NYC Subway Performers Collaborate to Form First 'Wi-Fi Orchestra'

Mia Fitzharris
Odd News

If you have ever visited The Big Apple, you know that it's not unusual to see great underground performances in the city's subways stations. But director Chris Shimojima wanted to take the art of subway music to the next level. He arranged a live music experiment with 11 subway performers at nine subway stations. Russian composer Lev Zhurbin, who also goes by the name Ljova, wrote a piece called "Signal Strength" for the musicians to perform simultaneously thanks to the wonderful, free Wi-Fi at the selected stops. As seen in a YouTube video, the two-hour setup itself was impressive, as various musicians set up their instruments along with a computer and headphones provided by the director.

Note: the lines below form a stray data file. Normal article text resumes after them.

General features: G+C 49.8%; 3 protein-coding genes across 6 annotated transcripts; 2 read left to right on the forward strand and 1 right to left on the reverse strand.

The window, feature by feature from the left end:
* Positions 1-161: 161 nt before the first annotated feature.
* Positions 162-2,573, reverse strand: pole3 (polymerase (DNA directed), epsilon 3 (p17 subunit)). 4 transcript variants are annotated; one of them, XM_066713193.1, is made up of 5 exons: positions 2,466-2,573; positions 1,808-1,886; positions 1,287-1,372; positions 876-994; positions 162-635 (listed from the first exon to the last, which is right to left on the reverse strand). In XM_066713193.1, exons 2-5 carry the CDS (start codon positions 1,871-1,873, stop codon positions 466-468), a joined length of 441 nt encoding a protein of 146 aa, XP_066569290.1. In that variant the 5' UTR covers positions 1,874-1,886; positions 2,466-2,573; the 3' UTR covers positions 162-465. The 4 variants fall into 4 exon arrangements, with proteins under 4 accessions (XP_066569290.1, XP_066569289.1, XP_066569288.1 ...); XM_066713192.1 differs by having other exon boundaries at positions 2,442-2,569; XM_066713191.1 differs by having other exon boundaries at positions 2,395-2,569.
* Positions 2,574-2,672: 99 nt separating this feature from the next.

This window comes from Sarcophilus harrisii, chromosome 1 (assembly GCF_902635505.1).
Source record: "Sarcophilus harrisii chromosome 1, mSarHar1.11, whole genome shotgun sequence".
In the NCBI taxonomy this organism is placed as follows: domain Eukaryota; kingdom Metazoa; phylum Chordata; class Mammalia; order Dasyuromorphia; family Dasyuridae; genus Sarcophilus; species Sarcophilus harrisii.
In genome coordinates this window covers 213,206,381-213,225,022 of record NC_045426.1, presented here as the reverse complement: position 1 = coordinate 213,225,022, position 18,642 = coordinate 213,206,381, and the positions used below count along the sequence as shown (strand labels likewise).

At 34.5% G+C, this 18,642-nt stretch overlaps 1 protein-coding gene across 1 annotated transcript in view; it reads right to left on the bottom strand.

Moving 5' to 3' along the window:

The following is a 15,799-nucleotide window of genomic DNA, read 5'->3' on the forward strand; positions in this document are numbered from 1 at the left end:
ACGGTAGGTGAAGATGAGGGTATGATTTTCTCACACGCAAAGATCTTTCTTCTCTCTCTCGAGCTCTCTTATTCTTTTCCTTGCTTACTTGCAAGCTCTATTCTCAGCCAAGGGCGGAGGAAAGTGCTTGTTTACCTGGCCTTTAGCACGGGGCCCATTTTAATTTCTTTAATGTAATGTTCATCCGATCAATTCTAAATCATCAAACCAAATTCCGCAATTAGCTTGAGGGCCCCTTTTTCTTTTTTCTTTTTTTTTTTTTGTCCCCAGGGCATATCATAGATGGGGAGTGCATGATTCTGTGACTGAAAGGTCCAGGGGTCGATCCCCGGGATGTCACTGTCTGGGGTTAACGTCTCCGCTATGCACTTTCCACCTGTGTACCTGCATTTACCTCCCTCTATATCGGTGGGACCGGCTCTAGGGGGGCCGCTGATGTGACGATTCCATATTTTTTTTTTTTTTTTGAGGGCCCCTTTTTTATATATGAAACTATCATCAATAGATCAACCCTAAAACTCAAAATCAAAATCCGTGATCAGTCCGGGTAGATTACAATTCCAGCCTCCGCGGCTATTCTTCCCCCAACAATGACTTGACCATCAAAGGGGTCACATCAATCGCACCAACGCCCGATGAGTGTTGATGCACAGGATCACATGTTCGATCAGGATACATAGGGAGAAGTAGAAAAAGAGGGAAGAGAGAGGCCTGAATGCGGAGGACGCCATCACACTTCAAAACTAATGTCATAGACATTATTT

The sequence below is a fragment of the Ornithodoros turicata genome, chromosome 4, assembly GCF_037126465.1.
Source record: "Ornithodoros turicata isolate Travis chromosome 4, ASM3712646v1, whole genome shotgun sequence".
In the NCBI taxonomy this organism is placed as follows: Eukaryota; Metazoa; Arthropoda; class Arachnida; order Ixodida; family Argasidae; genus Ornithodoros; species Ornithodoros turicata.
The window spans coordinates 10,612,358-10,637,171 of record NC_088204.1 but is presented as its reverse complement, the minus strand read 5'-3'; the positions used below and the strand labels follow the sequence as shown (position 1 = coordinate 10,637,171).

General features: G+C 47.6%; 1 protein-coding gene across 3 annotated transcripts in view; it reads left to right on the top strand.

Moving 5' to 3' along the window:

Then Ljova conducted the 11 different musicians remotely from New York City's Bryant Park using multiple laptops and Skype. It took eight takes to get it right thanks to a few technical hiccups with the Internet connections.
Folks on YouTube are blown away by the underground symphony, and one person dubbed it "NYC's first Wi-Fi orchestra." The full song has been posted to a Sound Cloud page for your listening pleasure.